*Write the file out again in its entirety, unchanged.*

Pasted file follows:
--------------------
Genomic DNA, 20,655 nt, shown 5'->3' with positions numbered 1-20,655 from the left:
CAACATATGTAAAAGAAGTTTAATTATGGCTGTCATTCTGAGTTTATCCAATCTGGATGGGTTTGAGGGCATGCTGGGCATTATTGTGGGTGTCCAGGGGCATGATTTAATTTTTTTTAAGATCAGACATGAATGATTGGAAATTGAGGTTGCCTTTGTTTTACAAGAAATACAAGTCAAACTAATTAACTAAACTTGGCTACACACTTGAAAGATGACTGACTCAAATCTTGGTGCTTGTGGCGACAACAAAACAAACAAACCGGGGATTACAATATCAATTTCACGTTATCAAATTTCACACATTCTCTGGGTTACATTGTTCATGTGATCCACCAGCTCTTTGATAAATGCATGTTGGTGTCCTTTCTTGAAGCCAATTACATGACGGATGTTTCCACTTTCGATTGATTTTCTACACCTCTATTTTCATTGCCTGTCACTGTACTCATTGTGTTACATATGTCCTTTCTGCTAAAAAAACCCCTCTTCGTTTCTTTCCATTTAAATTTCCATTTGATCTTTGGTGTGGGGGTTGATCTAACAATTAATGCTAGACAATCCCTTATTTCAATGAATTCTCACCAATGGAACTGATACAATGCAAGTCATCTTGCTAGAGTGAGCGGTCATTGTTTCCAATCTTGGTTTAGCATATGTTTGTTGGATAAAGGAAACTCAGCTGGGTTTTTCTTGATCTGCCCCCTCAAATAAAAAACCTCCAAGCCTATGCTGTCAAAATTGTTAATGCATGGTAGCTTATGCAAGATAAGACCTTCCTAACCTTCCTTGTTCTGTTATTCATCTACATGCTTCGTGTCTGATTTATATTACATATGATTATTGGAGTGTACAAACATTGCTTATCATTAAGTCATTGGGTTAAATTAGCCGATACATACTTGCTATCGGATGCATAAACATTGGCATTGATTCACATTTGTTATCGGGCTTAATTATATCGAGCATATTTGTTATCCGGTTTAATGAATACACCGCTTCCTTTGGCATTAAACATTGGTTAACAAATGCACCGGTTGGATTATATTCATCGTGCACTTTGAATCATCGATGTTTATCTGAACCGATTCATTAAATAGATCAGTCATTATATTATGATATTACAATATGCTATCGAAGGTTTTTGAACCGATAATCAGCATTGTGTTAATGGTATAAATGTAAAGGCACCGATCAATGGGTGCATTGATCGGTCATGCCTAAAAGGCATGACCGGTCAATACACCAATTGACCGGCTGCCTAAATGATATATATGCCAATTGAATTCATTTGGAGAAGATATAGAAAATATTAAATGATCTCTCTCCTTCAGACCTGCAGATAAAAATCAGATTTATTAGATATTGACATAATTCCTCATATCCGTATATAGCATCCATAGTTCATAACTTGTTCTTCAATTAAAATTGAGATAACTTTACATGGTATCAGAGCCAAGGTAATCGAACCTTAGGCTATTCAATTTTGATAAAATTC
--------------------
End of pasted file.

Genomic DNA, 20,655 nt, shown 5'->3' with positions numbered 1-20,655 from the left:
CAACATATGTAAAAGAAGTTTAATTATGGCTGTCATTCTGAGTTTATCCAATCTGGATGGGTTTGAGGGCATGCTGGGCATTATTGTGGGTGTCCAGGGGCATGATTTAATTTTTTTTAAGATCAGACATGAATGATTGGAAATTGAGGTTGCCTTTGTTTTACAAGAAATACAAGTCAAACTAATTAACTAAACTTGGCTACACACTTGAAAGATGACTGACTCAAATCTTGGTGCTTGTGGCGACAACAAAACAAACAAACCGGGGATTACAATATCAATTTCACGTTATCAAATTTCACACATTCTCTGGGTTACATTGTTCATGTGATCCACCAGCTCTTTGATAAATGCATGTTGGTGTCCTTTCTTGAAGCCAATTACATGACGGATGTTTCCACTTTCGATTGATTTTCTACACCTCTATTTTCATTGCCTGTCACTGTACTCATTGTGTTACATATGTCCTTTCTGCTAAAAAAACCCCTCTTCGTTTCTTTCCATTTAAATTTCCATTTGATCTTTGGTGTGGGGGTTGATCTAACAATTAATGCTAGACAATCCCTTATTTCAATGAATTCTCACCAATGGAACTGATACAATGCAAGTCATCTTGCTAGAGTGAGCGGTCATTGTTTCCAATCTTGGTTTAGCATATGTTTGTTGGATAAAGGAAACTCAGCTGGGTTTTTCTTGATCTGCCCCCTCAAATAAAAAACCTCCAAGCCTATGCTGTCAAAATTGTTAATGCATGGTAGCTTATGCAAGATAAGACCTTCCTAACCTTCCTTGTTCTGTTATTCATCTACATGCTTCGTGTCTGATTTATATTACATATGATTATTGGAGTGTACAAACATTGCTTATCATTAAGTCATTGGGTTAAATTAGCCGATACATACTTGCTATCGGATGCATAAACATTGGCATTGATTCACATTTGTTATCGGGCTTAATTATATCGAGCATATTTGTTATCCGGTTTAATGAATACACCGCTTCCTTTGGCATTAAACATTGGTTAACAAATGCACCGGTTGGATTATATTCATCGTGCACTTTGAATCATCGATGTTTATCTGAACCGATTCATTAAATAGATCAGTCATTATATTATGATATTACAATATGCTATCGAAGGTTTTTGAACCGATAATCAGCATTGTGTTAATGGTATAAATGTAAAGGCACCGATCAATGGGTGCATTGATCGGTCATGCCTAAAAGGCATGACCGGTCAATACACCAATTGACCGGCTGCCTAAATGATATATATGCCAATTGAATTCATTTGGAGAAGATATAGAAAATATTAAATGATCTCTCTCCTTCAGACCTGCAGATAAAAATCAGATTTATTAGATATTGACATAATTCCTCATATCCGTATATAGCATCCATAGTTCATAACTTGTTCTTCAATTAAAATTGAGATAACTTTACATGGTATCAGAGCCAAGGTAATCGAACCTTAGGCTATTCAATTTTGATAAAATTC